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About CuriousQuercus

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  • Interests
    outside, cooking, hunting, hiking, fishing
  • How familiar are you with witchcraft?
    I started dabbling around 10 years ago and through continuous trial and error have developed a still improving practice.
  • Have you explored other paths?
    I've never really been dedicated to one certain path. I fully support the separation of religion and craft as it makes my life so much easier knowing I can work the way I want to and not be asked about things I don't believe in/follow.
  • Have you ever worked with Traditional Witchcraft?
    Yes. I tend to practice solo.
  • What does Traditional Witchcraft mean to you?
    For me, it's a practice of using what's around you in the physical to aid in manipulating the non physical or physical to achieve a certain goal. For me, the goal is normally an excellent dinner, however sometimes it can also involve casting bones or other work that can sometimes include working with other entities.
  • How long have you worked with witchcraft in general?
    Around 10 years, always solo, and always at a snail's pace haha
  • What brought you to our site?
    I was drawn to the non-wicca advertisement and idea of a forum for traditional witchcraft.
  • What do you expect to get from this site, and what do you expect to contribute to this forum?
    I am interested in learning about figures to draw and words to incorporate into rituals that will work to increase the strength of a spell. Spellwork on the whole is something very foreign to me that with an open mind and cautious steps forward, I'd like to begin. I practice rituals, but avoid words in them, or making spells because, well, I never know what to say! And honestly, I've read some "spell books" but I tend to question the credibility of them. I am at this point more interested in history books on cultural folk magic (please send them my way!) than any kind of "do it yourself" spellbook.
  • Do you belong to any other online witchcraft sites?
    Not actively.
  • What are your strongest points in witchcraft?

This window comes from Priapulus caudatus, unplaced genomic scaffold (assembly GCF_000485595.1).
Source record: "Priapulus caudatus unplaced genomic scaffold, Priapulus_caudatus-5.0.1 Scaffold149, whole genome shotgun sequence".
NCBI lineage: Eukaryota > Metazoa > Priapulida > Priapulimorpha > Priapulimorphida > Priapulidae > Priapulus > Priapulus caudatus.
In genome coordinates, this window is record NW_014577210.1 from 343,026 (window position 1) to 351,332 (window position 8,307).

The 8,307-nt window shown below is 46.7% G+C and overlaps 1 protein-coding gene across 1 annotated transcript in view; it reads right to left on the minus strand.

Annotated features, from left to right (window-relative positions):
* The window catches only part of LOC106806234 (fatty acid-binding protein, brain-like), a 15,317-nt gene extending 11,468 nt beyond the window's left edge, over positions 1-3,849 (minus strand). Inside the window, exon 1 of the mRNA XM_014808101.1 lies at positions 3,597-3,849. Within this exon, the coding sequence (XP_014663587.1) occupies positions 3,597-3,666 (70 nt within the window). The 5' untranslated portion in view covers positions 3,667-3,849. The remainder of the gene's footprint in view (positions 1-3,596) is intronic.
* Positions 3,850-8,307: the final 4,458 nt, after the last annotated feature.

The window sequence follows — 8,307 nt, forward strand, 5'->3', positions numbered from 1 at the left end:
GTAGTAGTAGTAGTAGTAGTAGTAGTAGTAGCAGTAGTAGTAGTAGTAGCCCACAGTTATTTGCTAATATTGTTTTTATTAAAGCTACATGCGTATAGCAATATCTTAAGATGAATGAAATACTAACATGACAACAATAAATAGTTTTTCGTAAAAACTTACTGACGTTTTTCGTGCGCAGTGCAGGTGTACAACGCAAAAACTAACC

Kitchen magic :)
  • What are your weakest points in witchcraft?

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  1. Wexter- that's food for thought, absolutely there have been evil doctors, I wasn't thinking about it at the time, but Mengele might be at the top of the list. Demons of the western religion are fallen angels, but what about other religions that have demons? I've never thought about it. So I was reading a -very- brief introductory article about common Hindu themes, including gods and demons and the article describes their relationship as necessary, complementary forces. Not that this justifies Mengele, may he rot for an eternity, but the idea of demons being well, necessary to maintain balance, an idea that would be rejected pretty quickly in most churches. I do like where you're going with the idea of many things being misidentified as demons throughout history, that's seems pretty likely. And as far as evil goes, I've encountered some spirits that are absolutely sinister, others that are the sludge of the worlds existing in the nastiest litter corners, still others that survive in dark places but are perfectly innocent by nature. But I can say I've never met anything truly evil, not to say it isn't there, but for me and my small experience, I haven't seen it yet. Of course, I haven't ever met Mengele either. Michele- that's a good idea, I would imagine that there is plenty of religious text warning about the nefarious demons of hell. This text however was written by someone to be used more like a set of instructions to "bind" or force any of the 72 demons listed into a circle to at least listen to you for a period of time if they refuse to help. Something tells me if anyone tried to someone a demon and if anyone answered, they were not too thrilled about being temporarily trapped and were probably not too cooperative. The author is supposed to be anonymous for good reason, the author would have been (and may still have been) killed for it. Moondark- I was thrilled when you posted the root words and meaning for this. Root languages really do solve all of my mysteries- I'm a wildlife biology major and taxonomy is more or less my life. True to form, the Latin, or Greek, as it happens to be today, never lies. The idea of eudemons and cadodemons seems to be a concept that survives more in Eastern religions, but there it is again, ye ole Star Wars ethics at play in your classic battle of good and "evil" juxtaposed. It would also make sense that demons, who as spirits alone maybe originally had no specific connotation, were literally demonized (haha punny, right? No? Okay) as the Greek pagan religions were given the boot and early Christianity took over. This is great discussion :) my mind is officially being blown haha